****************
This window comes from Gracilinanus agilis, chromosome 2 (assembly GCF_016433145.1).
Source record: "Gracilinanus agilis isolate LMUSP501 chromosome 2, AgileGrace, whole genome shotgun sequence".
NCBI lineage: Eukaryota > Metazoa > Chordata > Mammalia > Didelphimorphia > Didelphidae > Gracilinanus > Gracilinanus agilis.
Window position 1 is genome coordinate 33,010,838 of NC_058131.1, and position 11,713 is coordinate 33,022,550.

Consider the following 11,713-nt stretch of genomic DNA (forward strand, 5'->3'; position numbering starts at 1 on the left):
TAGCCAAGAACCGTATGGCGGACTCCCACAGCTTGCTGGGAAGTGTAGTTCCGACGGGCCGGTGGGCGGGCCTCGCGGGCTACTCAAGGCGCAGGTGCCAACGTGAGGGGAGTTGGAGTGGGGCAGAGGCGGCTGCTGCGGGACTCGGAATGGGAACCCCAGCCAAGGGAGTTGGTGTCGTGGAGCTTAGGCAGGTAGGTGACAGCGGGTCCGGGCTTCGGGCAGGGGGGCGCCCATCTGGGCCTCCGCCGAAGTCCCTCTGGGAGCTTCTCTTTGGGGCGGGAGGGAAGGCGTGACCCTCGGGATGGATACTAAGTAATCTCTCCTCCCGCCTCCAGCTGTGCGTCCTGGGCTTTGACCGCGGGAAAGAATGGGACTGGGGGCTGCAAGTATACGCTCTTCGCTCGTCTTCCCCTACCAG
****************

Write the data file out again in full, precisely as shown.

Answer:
This window comes from Gracilinanus agilis, chromosome 2 (assembly GCF_016433145.1).
Source record: "Gracilinanus agilis isolate LMUSP501 chromosome 2, AgileGrace, whole genome shotgun sequence".
NCBI lineage: Eukaryota > Metazoa > Chordata > Mammalia > Didelphimorphia > Didelphidae > Gracilinanus > Gracilinanus agilis.
Window position 1 is genome coordinate 33,010,838 of NC_058131.1, and position 11,713 is coordinate 33,022,550.

Consider the following 11,713-nt stretch of genomic DNA (forward strand, 5'->3'; position numbering starts at 1 on the left):
TAGCCAAGAACCGTATGGCGGACTCCCACAGCTTGCTGGGAAGTGTAGTTCCGACGGGCCGGTGGGCGGGCCTCGCGGGCTACTCAAGGCGCAGGTGCCAACGTGAGGGGAGTTGGAGTGGGGCAGAGGCGGCTGCTGCGGGACTCGGAATGGGAACCCCAGCCAAGGGAGTTGGTGTCGTGGAGCTTAGGCAGGTAGGTGACAGCGGGTCCGGGCTTCGGGCAGGGGGGCGCCCATCTGGGCCTCCGCCGAAGTCCCTCTGGGAGCTTCTCTTTGGGGCGGGAGGGAAGGCGTGACCCTCGGGATGGATACTAAGTAATCTCTCCTCCCGCCTCCAGCTGTGCGTCCTGGGCTTTGACCGCGGGAAAGAATGGGACTGGGGGCTGCAAGTATACGCTCTTCGCTCGTCTTCCCCTACCAG